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Stop Supporting Saudi Arabia in its War on the Yemeni People

The U.S. is at war in Yemen. Special Forces are on the ground in Saudi Arabia, while Washington is providing Riyadh’s military with munitions, targeting assistance, and aerial refueling. All to bomb a nation whose people have done nothing against Americans.

The Obama administration backed Saudi Crown Prince Mohammed bin Salman, known as MbS, in a futile War in Yemenattempt to assuage Saudi concerns over the Iranian nuclear deal. Now President Donald Trump has fallen under Riyadh’s sway, backing Saudi aggression.

With horrific consequences. Perry Cammack of the Carnegie Endowment observed: “By catering to Saudi Arabia in Yemen, the United States has empowered AQAP, strengthened Iranian influence in Yemen, undermined Saudi security, brought Yemen closer to the brink of collapse, and visited more death, destruction, and displacement on the Yemeni population.”

Yemen has been constantly beset by conflict. For years President Ali Abdullah Saleh ruled. He worked with both Saudi Arabia and the U.S. Among his enemies were the Houthis, a militia as much tribal as political or religious.

In 2012 Saleh was overthrown. But he and the Houthis then united to oust his successor, Abdrabbuh Mansur Hadi. Saudi Arabia joined with the United Arab Emirates and several lesser “coalition” partners in March 2015 in an attempt to restore Hadi. Iran had little to do with these events.

Today Yemen no longer exists. More than 10,000 civilians have been killed. Earlier this year the UN explained, “Yemenis are facing multiple crises, including armed conflict, displacement, risk of famine and the outbreaks of diseases, including cholera—creating the world’s worst humanitarian crisis.”

Saudi airstrikes, described as “indiscriminate or disproportionate” by Human Rights Watch, have caused at least two thirds of infrastructure damage and three-quarters of casualties.

Observed Yemeni-American Rabyaah Lthaibani: “the Saudi Coalition has bombed hospitals, schools and wedding parties. They have systematically targeted roads and farms and blocked ports so lifesaving aid and other goods could not reach people facing famine and the world’s fastest-growing cholera outbreak.”

What could justify U.S. complicity in this murderous war of aggression?

The Heritage Foundation’s James Carafano argued “to keep the region from falling apart. The collapse of any friendly regime there is bad for us.”

However, Washington has ravaged the region with the invasion of Iraq, bombing of Libya, and support for jihadist radicals in Syria. Saudi Arabia’s war against Yemen has continued that process.

Hadi is no friend of America. He has allied with Islamist radicals. Moreover, after calling in airstrikes on his own people Hadi lost any domestic legitimacy. Helping kill thousands of civilians while attempting to restore him to power ensures that much of the population will be unfriendly, whatever regime that emerges.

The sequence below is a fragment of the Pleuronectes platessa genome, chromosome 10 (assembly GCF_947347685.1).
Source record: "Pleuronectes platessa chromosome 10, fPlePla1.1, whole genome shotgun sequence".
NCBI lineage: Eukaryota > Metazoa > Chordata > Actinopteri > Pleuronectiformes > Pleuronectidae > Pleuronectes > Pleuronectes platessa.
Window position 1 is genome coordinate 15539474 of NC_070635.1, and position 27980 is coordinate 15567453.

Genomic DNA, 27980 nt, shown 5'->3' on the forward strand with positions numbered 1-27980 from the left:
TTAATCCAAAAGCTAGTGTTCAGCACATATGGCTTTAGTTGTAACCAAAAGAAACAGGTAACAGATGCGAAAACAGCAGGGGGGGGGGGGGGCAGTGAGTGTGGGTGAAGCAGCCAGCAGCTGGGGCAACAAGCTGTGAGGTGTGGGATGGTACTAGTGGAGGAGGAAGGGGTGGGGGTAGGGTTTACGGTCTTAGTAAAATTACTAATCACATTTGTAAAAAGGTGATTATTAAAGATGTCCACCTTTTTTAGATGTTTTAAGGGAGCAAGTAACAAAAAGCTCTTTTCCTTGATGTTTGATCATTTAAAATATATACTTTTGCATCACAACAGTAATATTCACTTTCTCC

Saudi and U.S. officials cite missile attacks on Riyadh as justification for the war. Yet the Yemenis are responding to repeated bombing of Sanaa and killing of thousands of civilians.

Iran has become an all-purpose bugaboo. Yet Iran is militarily weak, economically decrepit, and politically divided. Even MbS admitted that: “Iran is far from being equal to Saudi Arabia.”

Washington officials appear to fantasize about a vast Persian empire. However, in Yemen Tehran is a bit player compared to the Saudis. According to Adam Baron of the European Council on Foreign Relations: “It’s not as if the Houthis were created by Iran, and further, it’s not as if the Houthis are being controlled by Iran. This is a group that is rooted in local Yemeni issues.”

The coalition invasion made an Iranian-Houthi partnership inevitable. What choice did the Houthis have, after being attacked by their rich neighbors backed by the global superpower?

America’s only serious security issue is the revival of al-Qaeda Arabian Peninsula, the terrorist group’s most active affiliate. The war has been a godsend for Islamists and terrorists.

The Houthis are anti-AQAP, but their attention has been diverted, one might say, by Saudi/UAE aggression. Even the State Department admitted that terrorist groups had “exploited the political and security vacuum left by the conflict.”

Moreover, journalist Laura Kasinof observed that Hadi, lacking internal support, “cozied up to the Islamists,” including AQAP, before his ouster. Katherine Zimmerman of the American Enterprise Institute said that “The Saudi-led coalition tolerates AQAP’s presence on the battlefield.”

Finally, war advocates incongruously claim that the way to reduce casualties is to support escalating Saudi attacks. Arguing that Americans must help the coalition kill civilians to stop it from killing more civilians is bizarre.

Washington should stop destroying the Mideast to save it. President Trump should end America’s disastrous meddling in Yemen.

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